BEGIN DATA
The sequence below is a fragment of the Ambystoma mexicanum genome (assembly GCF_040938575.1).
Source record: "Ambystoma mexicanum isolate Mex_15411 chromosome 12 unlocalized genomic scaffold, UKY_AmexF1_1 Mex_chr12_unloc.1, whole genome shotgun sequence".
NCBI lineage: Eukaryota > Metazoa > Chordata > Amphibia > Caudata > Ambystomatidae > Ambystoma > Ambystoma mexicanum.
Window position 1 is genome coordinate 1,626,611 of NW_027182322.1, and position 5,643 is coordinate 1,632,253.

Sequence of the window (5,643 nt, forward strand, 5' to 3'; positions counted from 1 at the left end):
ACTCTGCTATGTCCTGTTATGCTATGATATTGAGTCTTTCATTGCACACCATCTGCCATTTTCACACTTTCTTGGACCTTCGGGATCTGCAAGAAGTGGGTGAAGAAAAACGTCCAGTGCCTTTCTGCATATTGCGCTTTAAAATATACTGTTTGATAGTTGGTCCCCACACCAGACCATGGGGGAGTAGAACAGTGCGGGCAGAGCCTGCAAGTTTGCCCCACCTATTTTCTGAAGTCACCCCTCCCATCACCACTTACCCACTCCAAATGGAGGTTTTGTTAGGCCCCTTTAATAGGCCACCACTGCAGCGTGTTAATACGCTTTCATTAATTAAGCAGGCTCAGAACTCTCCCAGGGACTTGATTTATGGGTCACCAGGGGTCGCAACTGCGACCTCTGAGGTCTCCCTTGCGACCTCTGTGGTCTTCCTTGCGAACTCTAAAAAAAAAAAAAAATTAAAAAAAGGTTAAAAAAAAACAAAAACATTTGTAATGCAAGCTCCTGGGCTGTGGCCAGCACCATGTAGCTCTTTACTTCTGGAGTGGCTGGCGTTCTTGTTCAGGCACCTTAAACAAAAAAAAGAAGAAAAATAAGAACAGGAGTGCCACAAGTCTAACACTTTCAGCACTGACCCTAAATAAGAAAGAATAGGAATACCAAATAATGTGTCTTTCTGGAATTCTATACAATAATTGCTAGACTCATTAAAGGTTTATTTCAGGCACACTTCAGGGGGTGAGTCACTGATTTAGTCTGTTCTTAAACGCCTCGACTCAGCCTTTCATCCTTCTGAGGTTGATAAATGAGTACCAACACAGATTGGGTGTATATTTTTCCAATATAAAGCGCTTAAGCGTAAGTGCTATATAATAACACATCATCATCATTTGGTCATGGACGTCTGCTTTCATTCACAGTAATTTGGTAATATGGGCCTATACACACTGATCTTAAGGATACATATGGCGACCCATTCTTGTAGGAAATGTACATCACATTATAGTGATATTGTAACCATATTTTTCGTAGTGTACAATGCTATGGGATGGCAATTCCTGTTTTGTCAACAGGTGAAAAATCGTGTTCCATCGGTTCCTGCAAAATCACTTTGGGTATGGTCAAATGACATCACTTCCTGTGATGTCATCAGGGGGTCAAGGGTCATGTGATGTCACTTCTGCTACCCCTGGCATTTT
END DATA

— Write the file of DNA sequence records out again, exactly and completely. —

The sequence below is a fragment of the Ambystoma mexicanum genome (assembly GCF_040938575.1).
Source record: "Ambystoma mexicanum isolate Mex_15411 chromosome 12 unlocalized genomic scaffold, UKY_AmexF1_1 Mex_chr12_unloc.1, whole genome shotgun sequence".
NCBI lineage: Eukaryota > Metazoa > Chordata > Amphibia > Caudata > Ambystomatidae > Ambystoma > Ambystoma mexicanum.
Window position 1 is genome coordinate 1,626,611 of NW_027182322.1, and position 5,643 is coordinate 1,632,253.

Sequence of the window (5,643 nt, forward strand, 5' to 3'; positions counted from 1 at the left end):
ACTCTGCTATGTCCTGTTATGCTATGATATTGAGTCTTTCATTGCACACCATCTGCCATTTTCACACTTTCTTGGACCTTCGGGATCTGCAAGAAGTGGGTGAAGAAAAACGTCCAGTGCCTTTCTGCATATTGCGCTTTAAAATATACTGTTTGATAGTTGGTCCCCACACCAGACCATGGGGGAGTAGAACAGTGCGGGCAGAGCCTGCAAGTTTGCCCCACCTATTTTCTGAAGTCACCCCTCCCATCACCACTTACCCACTCCAAATGGAGGTTTTGTTAGGCCCCTTTAATAGGCCACCACTGCAGCGTGTTAATACGCTTTCATTAATTAAGCAGGCTCAGAACTCTCCCAGGGACTTGATTTATGGGTCACCAGGGGTCGCAACTGCGACCTCTGAGGTCTCCCTTGCGACCTCTGTGGTCTTCCTTGCGAACTCTAAAAAAAAAAAAAAATTAAAAAAAGGTTAAAAAAAAACAAAAACATTTGTAATGCAAGCTCCTGGGCTGTGGCCAGCACCATGTAGCTCTTTACTTCTGGAGTGGCTGGCGTTCTTGTTCAGGCACCTTAAACAAAAAAAAGAAGAAAAATAAGAACAGGAGTGCCACAAGTCTAACACTTTCAGCACTGACCCTAAATAAGAAAGAATAGGAATACCAAATAATGTGTCTTTCTGGAATTCTATACAATAATTGCTAGACTCATTAAAGGTTTATTTCAGGCACACTTCAGGGGGTGAGTCACTGATTTAGTCTGTTCTTAAACGCCTCGACTCAGCCTTTCATCCTTCTGAGGTTGATAAATGAGTACCAACACAGATTGGGTGTATATTTTTCCAATATAAAGCGCTTAAGCGTAAGTGCTATATAATAACACATCATCATCATTTGGTCATGGACGTCTGCTTTCATTCACAGTAATTTGGTAATATGGGCCTATACACACTGATCTTAAGGATACATATGGCGACCCATTCTTGTAGGAAATGTACATCACATTATAGTGATATTGTAACCATATTTTTCGTAGTGTACAATGCTATGGGATGGCAATTCCTGTTTTGTCAACAGGTGAAAAATCGTGTTCCATCGGTTCCTGCAAAATCACTTTGGGTATGGTCAAATGACATCACTTCCTGTGATGTCATCAGGGGGTCAAGGGTCATGTGATGTCACTTCTGCTACCCCTGGCATTTT